If any employment should offer of a remunerative character, he felt that it would be his duty to accept it, in spite of his uncle's objections; but such chances were not very likely to happen while he remained in the country, for obvious reasons.

Three weeks passed, and again not only Mr. Tudor, but another creditor, began to be troublesome.

"How soon is your father going to pay up his bill?" asked Tudor, when Grant called at the store for a gallon of molasses.

"Very soon, I hope," faltered Grant.

"I hope so, too," answered the grocer, grimly.

"Only three weeks ago I paid you thirty-three dollars," said Grant.

"And you have been increasing the balance ever since," said Tudor, frowning.

"If father could get his salary regularly—" commenced Grant.

"That's his affair, not mine," rejoined the grocer. "I have to pay my bills regular, and I can't afford to wait months for my pay."

Grant looked uncomfortable, but did not know what to say.

"The short and the long of it is, that after this week your father must either pay up his bill, or pay cash for what articles he gets hereafter."

"Very well," said Grant, coldly. He was too proud to remonstrate. Moreover, though he felt angry, he was constrained to admit that the grocer had some reason for his course.

"Something must be done," he said to himself, but he was not wise enough to decide what that something should be.

Though he regretted to pain his mother, he felt obliged to report to her what the grocer had said.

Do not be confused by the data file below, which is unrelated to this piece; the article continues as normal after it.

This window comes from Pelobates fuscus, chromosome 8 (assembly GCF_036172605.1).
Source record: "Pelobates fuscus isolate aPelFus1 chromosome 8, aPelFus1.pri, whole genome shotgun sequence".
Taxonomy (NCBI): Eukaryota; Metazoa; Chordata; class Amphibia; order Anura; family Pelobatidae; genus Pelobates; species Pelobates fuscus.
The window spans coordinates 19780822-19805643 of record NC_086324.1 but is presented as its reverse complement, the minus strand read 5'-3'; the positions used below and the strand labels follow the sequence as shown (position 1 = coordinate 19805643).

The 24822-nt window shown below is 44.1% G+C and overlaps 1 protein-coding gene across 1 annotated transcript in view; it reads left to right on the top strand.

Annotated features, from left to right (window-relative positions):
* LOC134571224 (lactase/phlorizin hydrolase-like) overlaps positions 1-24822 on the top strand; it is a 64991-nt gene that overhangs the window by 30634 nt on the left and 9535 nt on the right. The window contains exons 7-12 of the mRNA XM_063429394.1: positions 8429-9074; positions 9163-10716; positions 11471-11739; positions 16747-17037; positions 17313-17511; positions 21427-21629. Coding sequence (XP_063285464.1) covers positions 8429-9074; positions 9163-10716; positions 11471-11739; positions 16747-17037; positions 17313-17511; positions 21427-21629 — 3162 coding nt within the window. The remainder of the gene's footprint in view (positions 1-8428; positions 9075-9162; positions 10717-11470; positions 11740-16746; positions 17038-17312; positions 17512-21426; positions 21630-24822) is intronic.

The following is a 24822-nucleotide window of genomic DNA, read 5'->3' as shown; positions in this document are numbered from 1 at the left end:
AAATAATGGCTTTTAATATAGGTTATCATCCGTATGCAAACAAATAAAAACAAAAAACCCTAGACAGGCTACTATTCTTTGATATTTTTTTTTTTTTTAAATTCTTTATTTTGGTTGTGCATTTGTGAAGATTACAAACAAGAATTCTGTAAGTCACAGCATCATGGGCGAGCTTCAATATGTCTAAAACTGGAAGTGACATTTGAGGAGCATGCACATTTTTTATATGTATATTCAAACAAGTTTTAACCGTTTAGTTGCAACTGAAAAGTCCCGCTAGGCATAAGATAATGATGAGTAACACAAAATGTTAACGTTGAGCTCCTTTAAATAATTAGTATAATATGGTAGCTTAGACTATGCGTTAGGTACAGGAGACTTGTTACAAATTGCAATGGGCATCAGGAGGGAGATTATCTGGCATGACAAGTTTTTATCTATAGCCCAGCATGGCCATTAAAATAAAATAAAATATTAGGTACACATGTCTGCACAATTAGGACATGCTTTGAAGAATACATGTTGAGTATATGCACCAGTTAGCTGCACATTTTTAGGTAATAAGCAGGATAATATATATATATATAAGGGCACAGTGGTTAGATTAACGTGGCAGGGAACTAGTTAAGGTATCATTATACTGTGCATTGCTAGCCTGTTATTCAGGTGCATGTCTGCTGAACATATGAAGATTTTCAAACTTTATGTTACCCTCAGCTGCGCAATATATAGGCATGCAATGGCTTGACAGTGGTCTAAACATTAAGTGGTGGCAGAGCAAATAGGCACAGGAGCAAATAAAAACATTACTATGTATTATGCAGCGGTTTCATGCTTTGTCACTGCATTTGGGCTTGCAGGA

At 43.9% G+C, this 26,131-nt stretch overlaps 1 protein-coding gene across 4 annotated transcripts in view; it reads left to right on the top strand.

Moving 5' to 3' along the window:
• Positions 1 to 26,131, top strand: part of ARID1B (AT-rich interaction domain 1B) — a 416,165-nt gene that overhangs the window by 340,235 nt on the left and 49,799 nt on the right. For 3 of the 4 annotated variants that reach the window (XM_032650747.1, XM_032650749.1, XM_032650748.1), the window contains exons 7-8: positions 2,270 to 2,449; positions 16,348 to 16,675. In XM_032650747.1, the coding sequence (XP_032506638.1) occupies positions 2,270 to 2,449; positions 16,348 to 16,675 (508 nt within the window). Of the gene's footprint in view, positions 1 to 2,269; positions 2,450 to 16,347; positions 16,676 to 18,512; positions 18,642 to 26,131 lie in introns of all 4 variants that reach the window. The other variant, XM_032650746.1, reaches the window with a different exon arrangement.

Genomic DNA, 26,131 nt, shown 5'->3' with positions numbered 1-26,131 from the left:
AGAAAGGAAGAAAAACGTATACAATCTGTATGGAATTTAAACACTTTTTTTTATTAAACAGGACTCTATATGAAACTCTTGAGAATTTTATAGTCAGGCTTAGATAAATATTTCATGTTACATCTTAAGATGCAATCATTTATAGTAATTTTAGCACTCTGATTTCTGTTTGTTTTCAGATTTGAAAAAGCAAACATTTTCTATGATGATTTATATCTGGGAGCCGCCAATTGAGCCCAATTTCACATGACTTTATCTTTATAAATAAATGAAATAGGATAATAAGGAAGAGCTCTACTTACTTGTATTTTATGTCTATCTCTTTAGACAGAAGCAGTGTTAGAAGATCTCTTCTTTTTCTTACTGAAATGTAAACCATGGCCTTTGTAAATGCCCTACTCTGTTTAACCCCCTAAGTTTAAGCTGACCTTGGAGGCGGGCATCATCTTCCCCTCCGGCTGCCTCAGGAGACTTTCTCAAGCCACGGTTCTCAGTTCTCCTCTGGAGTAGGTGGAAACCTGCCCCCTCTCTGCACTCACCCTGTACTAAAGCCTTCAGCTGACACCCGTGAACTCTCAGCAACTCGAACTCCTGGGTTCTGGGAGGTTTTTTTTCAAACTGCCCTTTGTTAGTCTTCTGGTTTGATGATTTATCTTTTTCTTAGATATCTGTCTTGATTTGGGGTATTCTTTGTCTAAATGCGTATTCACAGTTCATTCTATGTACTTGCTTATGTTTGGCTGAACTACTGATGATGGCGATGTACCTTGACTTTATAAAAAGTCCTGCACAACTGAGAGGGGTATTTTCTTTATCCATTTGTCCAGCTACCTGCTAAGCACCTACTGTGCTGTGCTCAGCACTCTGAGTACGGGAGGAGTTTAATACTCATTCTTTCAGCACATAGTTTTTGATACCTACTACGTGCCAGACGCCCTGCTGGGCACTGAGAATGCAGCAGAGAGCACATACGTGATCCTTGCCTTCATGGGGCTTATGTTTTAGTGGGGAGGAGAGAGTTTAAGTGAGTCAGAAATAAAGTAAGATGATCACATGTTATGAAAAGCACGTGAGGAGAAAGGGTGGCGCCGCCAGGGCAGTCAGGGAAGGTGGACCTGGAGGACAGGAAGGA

"Don't be troubled, mother," he said, as he noticed the shade of anxiety which came over her face. "Something will turn up."

Mrs. Thornton shook her head.

"It isn't safe to trust to that, Grant," she said; "we must help ourselves."

"I wish I knew how," said Grant, perplexed.

"I am afraid I shall have to make a sacrifice," said Mrs. Thornton, not addressing Grant, but rather in soliloquy.

Grant looked at his mother in surprise. What sacrifice could she refer to? Did she mean that they must move into a smaller house, and retrench generally? That was all that occurred to him.

"We might, perhaps, move into a smaller house, mother," said he, "but we have none too much room here, and the difference in rent wouldn't be much."

"I didn't mean that, Grant. Listen, and I will tell you what I do mean. You know that I was named after a rich lady, the friend of my mother?"

"I have heard you say so."

"When she died, she left me by will a pearl necklace and pearl bracelets, both of very considerable value."

"I have never seen you wear them, mother."

"No; I have not thought they would be suitable for the wife of a poor minister. My wearing them would excite unfavorable comment in the parish."

"I don't see whose business it would be," said Grant, indignantly.

"At any rate, just or not, I knew what would be said," Mrs. Thornton replied.

"How is it you have never shown the pearl ornaments to me, mother?"

"You were only five years old when they came to me, and I laid them away at once, and have seldom thought of them since. I have been thinking that, as they are of no use to me, I should be justified in selling them for what I can get, and appropriating the proceeds toward paying your father's debts."

"How much do you think they are worth, mother?"